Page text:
These interactions were also analysed using full‐length p53 [GST–p53(1–393)]. In this context, the data confirmed that phosphorylation of p53 on Ser15 and Ser37 did not significantly alter the binding of the protein to TBP (Figure 8A), TAFII31 (Figure 8B) or HDM2 (Figure 8C).

Figure 8.

Interaction of phosphorylated or unphosphorylated GST–p53(1–393) with TBP, TAFII31 and HDM2. GST alone or GST–p53(1–393) wild‐type were stoichiometrically phosphorylated (+) or not phosphorylated (−) with DNA‐PK. The ability of GST, phosphorylated or unphosphorylated GST–p53(1–393) to interact with 35S‐labelled TBP (A), TAFII31 (B) or HDM2 (C) was assessed by GST pull‐down.

Ser15 phosphorylation increased the affinity of p53 for p300 in cultured cells

An alternative mechanism by which Ser15 phosphorylation could regulate p53‐dependent transactivation is by modulating the affinity of p53 for transcriptional coactivators such as p300/CBP. The transcriptional activity of p53 has been shown to require the CBP/p300 coactivators (Avantaggiati et al., 1997; Lill et al., 1997; Scolnick et al., 1997), and it has been shown recently that phosphorylation of p53 on Ser15 increases its interaction with CBP in vitro (Lambert et al., 1998). To determine whether enhanced interaction of p53 with p300 could explain the requirement for a negative charge on Ser15 for the full activity of p53 in vivo, co‐immunoprecipitation experiments were carried out. p53−/− cells were transfected with plasmids expressing either wild‐type p53, 15A or 15D under the control of the CMV promoter. Western analyses indicated that the15A and 15D mutants were expressed at the same level as the wild‐type protein, and that wild‐type p53, but not the 15A or 15D mutants, was phosphorylated in the cell at Ser15 under these conditions (Figure 9A).

Figure 9.

Serine 15 phosphorylation increased the affinity of p53 for p300 in cultured cells. p53−/− cells were either untransfected (c), or transfected with 1 μg of CMV‐p53 wild type, 15A or 15D. At 24 h post‐transfection, the cells were harvested and lysed. (A) The expression level of the three proteins was analysed by Western blot (using the DO1 antibody) on equal aliquots of the lysates. The α‐Ser15P antibody indicated that only the wild‐type protein was phosphorylated at residue 15. (B) Half of each lysate was immunoprecipitated with an anti‐p300 antibody (IP p300) and half with an anti‐actin antibody (IP actin). The co‐immunoprecipitated p53 was analysed by Western blot using the DO1 antibody. (C) Blots were reprobed with the anti‐p300 antibody to assess the level of p300 immunoprecipitated.

Immunoprecipitation of p300 indicated that the p300 levels were unaffected by transfection of either of the DNAs (Figure 9C). When the p300 was immunoprecipitated and the co‐associated p53 measured by Western analysis, similar levels of the wild‐type p53 and the 15D mutant were observed (Figure 9B). In contrast, very little of the 15A mutant protein was co‐immunoprecipitated with p300 (Figure 9B). In control immunoprecipitations, no p300 or p53 was immunoprecipitated with an anti‐actin antibody (Figure 9B and C). These data are consistent with the idea that modification of Ser15 can stimulate p53‐dependent transactivation through increased association with p300.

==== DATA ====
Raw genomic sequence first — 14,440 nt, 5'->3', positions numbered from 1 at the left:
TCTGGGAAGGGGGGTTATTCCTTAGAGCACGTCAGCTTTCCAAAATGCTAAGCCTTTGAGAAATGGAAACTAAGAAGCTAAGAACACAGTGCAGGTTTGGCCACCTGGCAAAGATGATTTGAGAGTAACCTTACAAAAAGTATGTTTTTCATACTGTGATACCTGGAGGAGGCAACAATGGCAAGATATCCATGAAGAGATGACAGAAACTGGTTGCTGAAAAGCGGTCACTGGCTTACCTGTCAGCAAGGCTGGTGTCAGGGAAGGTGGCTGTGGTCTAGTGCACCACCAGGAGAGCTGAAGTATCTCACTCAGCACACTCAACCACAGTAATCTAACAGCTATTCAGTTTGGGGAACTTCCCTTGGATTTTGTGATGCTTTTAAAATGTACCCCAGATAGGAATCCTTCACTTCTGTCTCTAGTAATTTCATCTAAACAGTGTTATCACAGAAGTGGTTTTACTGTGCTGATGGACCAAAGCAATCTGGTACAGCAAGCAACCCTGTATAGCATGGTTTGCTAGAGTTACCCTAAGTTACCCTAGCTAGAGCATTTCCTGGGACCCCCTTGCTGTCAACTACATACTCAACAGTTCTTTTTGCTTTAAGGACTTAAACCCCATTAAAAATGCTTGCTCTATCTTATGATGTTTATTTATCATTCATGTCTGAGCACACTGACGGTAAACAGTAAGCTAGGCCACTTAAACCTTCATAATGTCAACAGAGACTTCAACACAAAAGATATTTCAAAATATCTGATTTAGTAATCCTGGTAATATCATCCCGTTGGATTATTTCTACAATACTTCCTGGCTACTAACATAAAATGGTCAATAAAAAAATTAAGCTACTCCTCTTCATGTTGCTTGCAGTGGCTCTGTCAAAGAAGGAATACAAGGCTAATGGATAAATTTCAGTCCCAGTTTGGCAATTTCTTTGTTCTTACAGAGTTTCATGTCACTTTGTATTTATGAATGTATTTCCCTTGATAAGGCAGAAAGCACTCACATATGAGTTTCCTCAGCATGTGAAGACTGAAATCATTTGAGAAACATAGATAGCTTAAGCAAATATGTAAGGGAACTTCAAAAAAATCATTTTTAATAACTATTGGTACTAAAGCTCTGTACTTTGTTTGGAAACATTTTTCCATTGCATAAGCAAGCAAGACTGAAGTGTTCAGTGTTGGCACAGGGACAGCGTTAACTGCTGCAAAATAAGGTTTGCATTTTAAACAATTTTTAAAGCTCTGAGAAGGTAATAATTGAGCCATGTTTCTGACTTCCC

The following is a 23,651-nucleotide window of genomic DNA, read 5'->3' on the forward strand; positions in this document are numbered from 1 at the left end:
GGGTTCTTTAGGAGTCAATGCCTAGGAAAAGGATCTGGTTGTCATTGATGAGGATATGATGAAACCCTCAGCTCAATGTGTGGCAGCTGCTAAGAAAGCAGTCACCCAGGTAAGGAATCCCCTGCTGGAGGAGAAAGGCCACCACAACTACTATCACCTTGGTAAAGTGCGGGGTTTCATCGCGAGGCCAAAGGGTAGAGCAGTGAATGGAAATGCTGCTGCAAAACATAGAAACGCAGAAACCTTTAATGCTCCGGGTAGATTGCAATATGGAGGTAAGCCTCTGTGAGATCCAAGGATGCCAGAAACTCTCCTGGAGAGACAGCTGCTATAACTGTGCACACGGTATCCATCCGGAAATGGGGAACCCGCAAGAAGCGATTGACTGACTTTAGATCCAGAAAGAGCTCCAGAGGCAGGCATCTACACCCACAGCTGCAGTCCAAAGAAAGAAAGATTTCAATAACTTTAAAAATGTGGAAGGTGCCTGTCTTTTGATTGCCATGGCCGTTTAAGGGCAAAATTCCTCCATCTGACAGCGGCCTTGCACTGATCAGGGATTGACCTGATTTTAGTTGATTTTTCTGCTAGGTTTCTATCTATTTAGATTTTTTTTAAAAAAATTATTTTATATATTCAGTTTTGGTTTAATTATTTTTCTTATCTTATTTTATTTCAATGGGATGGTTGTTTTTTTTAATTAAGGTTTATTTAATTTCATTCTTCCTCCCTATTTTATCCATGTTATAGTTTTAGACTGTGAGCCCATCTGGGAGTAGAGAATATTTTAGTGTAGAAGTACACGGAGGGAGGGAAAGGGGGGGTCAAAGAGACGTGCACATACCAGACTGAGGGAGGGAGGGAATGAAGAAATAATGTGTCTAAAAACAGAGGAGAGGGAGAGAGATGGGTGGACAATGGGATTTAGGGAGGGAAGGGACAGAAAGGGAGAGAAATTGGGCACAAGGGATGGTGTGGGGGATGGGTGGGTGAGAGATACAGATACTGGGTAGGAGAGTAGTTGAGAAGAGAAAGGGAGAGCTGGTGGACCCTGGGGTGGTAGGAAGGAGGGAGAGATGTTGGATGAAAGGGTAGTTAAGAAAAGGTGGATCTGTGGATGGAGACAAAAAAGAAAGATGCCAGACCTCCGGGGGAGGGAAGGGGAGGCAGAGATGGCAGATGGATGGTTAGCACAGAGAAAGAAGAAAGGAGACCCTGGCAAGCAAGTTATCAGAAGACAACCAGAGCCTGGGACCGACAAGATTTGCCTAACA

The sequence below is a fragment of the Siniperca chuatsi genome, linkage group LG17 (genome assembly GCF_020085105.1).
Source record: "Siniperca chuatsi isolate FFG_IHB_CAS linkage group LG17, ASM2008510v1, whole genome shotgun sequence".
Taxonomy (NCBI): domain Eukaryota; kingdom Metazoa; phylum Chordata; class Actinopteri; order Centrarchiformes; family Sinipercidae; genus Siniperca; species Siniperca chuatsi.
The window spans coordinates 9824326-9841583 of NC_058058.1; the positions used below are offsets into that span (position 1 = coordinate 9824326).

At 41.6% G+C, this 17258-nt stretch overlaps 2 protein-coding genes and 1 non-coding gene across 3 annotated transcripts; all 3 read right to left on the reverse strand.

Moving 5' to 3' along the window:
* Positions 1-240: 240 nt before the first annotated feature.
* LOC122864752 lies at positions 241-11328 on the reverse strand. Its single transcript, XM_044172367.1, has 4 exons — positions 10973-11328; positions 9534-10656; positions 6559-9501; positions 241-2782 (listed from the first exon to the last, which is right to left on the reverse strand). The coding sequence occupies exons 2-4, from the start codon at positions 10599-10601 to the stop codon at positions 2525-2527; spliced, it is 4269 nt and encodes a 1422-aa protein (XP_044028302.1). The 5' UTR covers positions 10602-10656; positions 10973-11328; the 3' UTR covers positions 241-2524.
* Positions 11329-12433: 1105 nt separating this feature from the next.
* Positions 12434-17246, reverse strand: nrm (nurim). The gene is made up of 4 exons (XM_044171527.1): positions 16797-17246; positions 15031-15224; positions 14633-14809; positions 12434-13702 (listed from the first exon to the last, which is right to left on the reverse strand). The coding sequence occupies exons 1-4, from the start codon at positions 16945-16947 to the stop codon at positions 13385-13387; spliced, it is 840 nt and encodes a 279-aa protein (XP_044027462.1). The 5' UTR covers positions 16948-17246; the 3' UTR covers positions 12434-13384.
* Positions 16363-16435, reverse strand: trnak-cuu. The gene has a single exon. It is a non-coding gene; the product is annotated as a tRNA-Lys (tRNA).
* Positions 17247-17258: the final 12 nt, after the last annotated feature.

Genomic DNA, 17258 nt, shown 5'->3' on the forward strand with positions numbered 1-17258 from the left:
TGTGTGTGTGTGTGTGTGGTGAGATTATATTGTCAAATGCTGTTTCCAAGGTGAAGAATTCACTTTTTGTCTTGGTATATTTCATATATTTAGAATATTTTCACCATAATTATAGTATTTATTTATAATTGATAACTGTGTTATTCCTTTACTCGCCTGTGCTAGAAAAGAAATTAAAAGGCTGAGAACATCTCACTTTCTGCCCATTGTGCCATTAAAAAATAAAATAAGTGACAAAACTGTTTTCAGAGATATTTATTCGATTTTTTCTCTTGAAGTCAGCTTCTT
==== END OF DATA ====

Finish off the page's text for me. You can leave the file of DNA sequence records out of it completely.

Discussion

The p53 protein plays a critical role in the cellular response to a range of stresses including DNA damage. Activation of the p53 pathway can lead to cell cycle arrest or the induction of apoptosis, and the transcriptional transactivation function encoded within the N‐terminus of p53 is important for both of these functions. In the present study, we have asked whether phosphorylation of p53 is essential for the transactivation function of the protein. To address this issue, we generated a series of mutations at known or putative sites of phosphorylation in human p53. In transient expression assays we showed that substitution of Ser15 with alanine lowered the transcriptional activity of p53, whereas substitution of asparate at this position restored the activity of the protein (Figures 1,2,3,4,5). This result can be demonstrated in multiple cell lines using either the transactivation domain of p53 fused to a heterologous DNA‐binding domain, or the full‐length protein. Together, these data demonstrate that a negative charge at position 15 is required for the full activity of the p53 protein, and are consistent with the idea that phosphorylation of Ser15 can stimulate p53‐dependent transactivation in vivo. The data also indicated that there were no significant differences in the levels of expression or turnover of the mutant proteins compared with the wild‐type protein. Moreover, the 15D mutant retained sensitivity to HDM2‐dependent inhibition and degradation in a manner essentially similar to the wild‐type protein. These experiments confirmed that the low transcriptional activity of the 15A mutant is independent of MDM2, and suggested that, since p53 must contact the transcriptional machinery in order to mediate its function, Ser15 modification could play a role in regulating association with key transcriptional components. Accordingly, we demonstrated that the 15D mutant shows enhanced ability to interact with the transcriptional coactivator p300 in cultured cells, whereas the 15A mutant interacts with this protein only very weakly (Figure 9). p53 requires CBP/p300 to stimulate transcription of several responsive genes (Avantaggiati et al., 1997; Lill et al., 1997; Scolnick et al., 1997) and, therefore, the increased affinity of the 15D mutant for p300 in vivo may explain the requirement for a negative charge on Ser15 for the full transcriptional activity of the protein. Moreover, recently published data indicate that phosphorylation of Ser15 stimulates the interaction of p53 with CBP in vitro (Lambert et al., 1998). These data make a compelling case for the regulation of p53 transactivation function occurring through Ser15 phosphorylation‐mediated interaction with p300/CBP.